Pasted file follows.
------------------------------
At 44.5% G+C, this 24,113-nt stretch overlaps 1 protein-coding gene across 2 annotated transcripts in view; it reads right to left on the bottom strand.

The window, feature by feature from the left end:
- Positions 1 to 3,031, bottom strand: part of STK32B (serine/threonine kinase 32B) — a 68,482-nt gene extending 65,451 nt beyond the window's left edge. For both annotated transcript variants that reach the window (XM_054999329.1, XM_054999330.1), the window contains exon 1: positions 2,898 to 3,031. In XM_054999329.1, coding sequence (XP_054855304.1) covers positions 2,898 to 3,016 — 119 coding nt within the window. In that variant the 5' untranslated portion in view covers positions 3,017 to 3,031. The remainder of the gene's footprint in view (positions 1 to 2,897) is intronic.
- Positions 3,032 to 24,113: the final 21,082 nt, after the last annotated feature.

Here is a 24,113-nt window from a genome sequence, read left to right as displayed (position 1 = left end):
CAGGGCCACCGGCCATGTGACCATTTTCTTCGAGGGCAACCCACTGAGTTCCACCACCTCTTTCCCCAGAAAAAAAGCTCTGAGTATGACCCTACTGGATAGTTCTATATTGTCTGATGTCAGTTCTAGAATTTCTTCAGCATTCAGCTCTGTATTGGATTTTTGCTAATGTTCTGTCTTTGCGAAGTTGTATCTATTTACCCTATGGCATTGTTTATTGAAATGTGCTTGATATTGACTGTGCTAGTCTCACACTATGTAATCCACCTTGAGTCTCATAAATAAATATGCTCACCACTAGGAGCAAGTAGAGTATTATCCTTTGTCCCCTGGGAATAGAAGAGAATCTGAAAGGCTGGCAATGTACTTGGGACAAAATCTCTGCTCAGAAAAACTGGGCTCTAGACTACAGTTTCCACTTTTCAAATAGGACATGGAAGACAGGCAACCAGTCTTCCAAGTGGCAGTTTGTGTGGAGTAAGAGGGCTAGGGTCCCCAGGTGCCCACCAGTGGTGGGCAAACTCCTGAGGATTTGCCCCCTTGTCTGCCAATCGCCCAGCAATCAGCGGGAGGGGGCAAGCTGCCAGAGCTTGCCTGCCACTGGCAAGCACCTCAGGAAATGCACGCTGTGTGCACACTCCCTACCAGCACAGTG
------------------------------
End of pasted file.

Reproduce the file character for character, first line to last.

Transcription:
At 44.5% G+C, this 24,113-nt stretch overlaps 1 protein-coding gene across 2 annotated transcripts in view; it reads right to left on the bottom strand.

The window, feature by feature from the left end:
- Positions 1 to 3,031, bottom strand: part of STK32B (serine/threonine kinase 32B) — a 68,482-nt gene extending 65,451 nt beyond the window's left edge. For both annotated transcript variants that reach the window (XM_054999329.1, XM_054999330.1), the window contains exon 1: positions 2,898 to 3,031. In XM_054999329.1, coding sequence (XP_054855304.1) covers positions 2,898 to 3,016 — 119 coding nt within the window. In that variant the 5' untranslated portion in view covers positions 3,017 to 3,031. The remainder of the gene's footprint in view (positions 1 to 2,897) is intronic.
- Positions 3,032 to 24,113: the final 21,082 nt, after the last annotated feature.

Here is a 24,113-nt window from a genome sequence, read left to right as displayed (position 1 = left end):
CAGGGCCACCGGCCATGTGACCATTTTCTTCGAGGGCAACCCACTGAGTTCCACCACCTCTTTCCCCAGAAAAAAAGCTCTGAGTATGACCCTACTGGATAGTTCTATATTGTCTGATGTCAGTTCTAGAATTTCTTCAGCATTCAGCTCTGTATTGGATTTTTGCTAATGTTCTGTCTTTGCGAAGTTGTATCTATTTACCCTATGGCATTGTTTATTGAAATGTGCTTGATATTGACTGTGCTAGTCTCACACTATGTAATCCACCTTGAGTCTCATAAATAAATATGCTCACCACTAGGAGCAAGTAGAGTATTATCCTTTGTCCCCTGGGAATAGAAGAGAATCTGAAAGGCTGGCAATGTACTTGGGACAAAATCTCTGCTCAGAAAAACTGGGCTCTAGACTACAGTTTCCACTTTTCAAATAGGACATGGAAGACAGGCAACCAGTCTTCCAAGTGGCAGTTTGTGTGGAGTAAGAGGGCTAGGGTCCCCAGGTGCCCACCAGTGGTGGGCAAACTCCTGAGGATTTGCCCCCTTGTCTGCCAATCGCCCAGCAATCAGCGGGAGGGGGCAAGCTGCCAGAGCTTGCCTGCCACTGGCAAGCACCTCAGGAAATGCACGCTGTGTGCACACTCCCTACCAGCACAGTG